Donate button

A game, a book, a movie [4]



Knut Wimberger

Short summary:

Three reviews for you: a game, a book and a film that connects us to Nature. This month we have chosen our new edition of “Flying Friends”; “Frederic” and brilliant documentary “Into the Jungle”

flying friends

Still looking for a climate positive Christmas present or something to spend long winter evenings with family and friends? We have got you covered and proudly present our own game creation and a new edition of Flying Friends. Learn about the most common birds in your home bioregion in the most entertaining way! What is new about Flying Friends and why should you get at a set for your yourself, your children or your students? There are three good reasons:

 1.  a new understanding of planet Earth
 2.  a proven method to move new knowledge into your long-term memory
 3.  a great way to learn about birds in two languages.


Frederic is one of my all-time children books favorites. It is recommended to 3-6 year olds; one could also read it to even younger children, because of its simplicity. But the story goes deep, very deep.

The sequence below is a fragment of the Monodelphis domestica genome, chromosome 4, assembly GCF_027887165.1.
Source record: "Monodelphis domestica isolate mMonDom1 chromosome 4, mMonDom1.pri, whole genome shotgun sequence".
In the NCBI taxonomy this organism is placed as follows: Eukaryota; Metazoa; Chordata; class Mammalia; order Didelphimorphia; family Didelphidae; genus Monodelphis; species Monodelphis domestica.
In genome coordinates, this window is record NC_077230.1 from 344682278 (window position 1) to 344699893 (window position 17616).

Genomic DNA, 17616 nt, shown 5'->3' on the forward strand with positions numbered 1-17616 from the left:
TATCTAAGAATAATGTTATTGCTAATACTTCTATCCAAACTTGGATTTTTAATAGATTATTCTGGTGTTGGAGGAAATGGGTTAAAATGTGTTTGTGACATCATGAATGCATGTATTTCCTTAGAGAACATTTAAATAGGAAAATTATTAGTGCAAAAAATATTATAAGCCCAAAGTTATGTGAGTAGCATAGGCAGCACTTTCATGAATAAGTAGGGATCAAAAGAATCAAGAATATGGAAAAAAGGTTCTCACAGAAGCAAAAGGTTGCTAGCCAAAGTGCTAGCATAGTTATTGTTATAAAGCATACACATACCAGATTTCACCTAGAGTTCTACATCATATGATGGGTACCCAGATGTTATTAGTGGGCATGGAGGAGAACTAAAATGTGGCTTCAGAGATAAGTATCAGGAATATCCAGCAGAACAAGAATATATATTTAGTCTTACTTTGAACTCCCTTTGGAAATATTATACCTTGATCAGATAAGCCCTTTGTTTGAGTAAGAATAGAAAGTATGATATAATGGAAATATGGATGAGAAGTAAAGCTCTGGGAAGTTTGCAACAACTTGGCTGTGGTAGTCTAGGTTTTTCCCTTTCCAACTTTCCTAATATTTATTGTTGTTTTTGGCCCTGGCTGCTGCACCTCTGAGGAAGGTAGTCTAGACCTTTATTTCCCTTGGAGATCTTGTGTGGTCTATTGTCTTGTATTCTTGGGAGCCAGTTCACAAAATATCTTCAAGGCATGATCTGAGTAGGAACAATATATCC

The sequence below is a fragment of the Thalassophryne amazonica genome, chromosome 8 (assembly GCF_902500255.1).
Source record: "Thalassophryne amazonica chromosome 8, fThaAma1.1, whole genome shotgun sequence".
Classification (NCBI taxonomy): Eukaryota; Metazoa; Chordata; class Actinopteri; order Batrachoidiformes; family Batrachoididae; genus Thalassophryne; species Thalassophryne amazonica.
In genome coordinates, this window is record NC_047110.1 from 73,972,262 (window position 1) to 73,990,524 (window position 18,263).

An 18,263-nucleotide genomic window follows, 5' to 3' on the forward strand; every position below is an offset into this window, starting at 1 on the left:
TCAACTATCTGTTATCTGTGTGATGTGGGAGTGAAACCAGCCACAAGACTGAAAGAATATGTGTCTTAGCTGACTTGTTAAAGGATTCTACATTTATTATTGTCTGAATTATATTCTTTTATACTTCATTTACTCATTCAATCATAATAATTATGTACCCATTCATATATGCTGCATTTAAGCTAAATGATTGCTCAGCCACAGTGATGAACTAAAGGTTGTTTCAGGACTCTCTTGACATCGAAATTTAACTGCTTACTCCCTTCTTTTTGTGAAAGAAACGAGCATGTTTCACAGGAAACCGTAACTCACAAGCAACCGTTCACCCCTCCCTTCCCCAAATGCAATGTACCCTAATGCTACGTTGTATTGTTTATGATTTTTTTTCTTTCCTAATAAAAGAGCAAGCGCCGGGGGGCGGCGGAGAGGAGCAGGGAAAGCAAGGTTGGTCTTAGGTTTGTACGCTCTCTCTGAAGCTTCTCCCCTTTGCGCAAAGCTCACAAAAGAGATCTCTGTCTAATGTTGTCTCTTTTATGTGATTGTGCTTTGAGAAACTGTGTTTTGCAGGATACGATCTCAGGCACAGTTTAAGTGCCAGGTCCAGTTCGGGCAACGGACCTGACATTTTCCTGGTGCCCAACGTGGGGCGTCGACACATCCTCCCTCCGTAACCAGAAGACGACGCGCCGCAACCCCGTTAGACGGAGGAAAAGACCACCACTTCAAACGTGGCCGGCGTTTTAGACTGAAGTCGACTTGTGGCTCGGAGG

It is a fable, which seem to aim at the reading adult, not at the listening child. Its a story about balancing materialism with genuine leisure, maybe even some spirituality, without giving a preference for either. Its a timely story in our hoarding consumer societies and a perfect match for the Christmas season about which we have forgotten that this period of the year is about contemplation, empathy and sharing.

Its also a story about work ethics and multiple intelligences, about accepting that we have different talents and callings which do not fit into industrial education or Calvinist judgement.
Its a positive version of Steinbeck's novella Of Mice and Men ... and a must have in every family library.

into the jungle

Melbourne zookeepers Jim and Jean Thomas pack up their safe suburban life in Australia and brave the steamy jungles of Papua New Guinea to save a little-known tree kangaroo from being hunted to extinction.

Over the next eight years they endure cultural clashes and frustrations with an indigenous population conflicted over changing their traditional ways, despite a growing human population threatening their food supply. Jim and Jean find a new approach that not only saves the tree kangaroo and other animal species but helps provide much needed water and sanitation services to over ten thousand villagers living in one of the most remote places on earth.

An astounding victory against difficult odds and a an exemplary life of purpose of you looking for ideas for your new year resolutions. Watch the 11min short film on vimeo, if you can’t get your hands on the full version.

Further reading: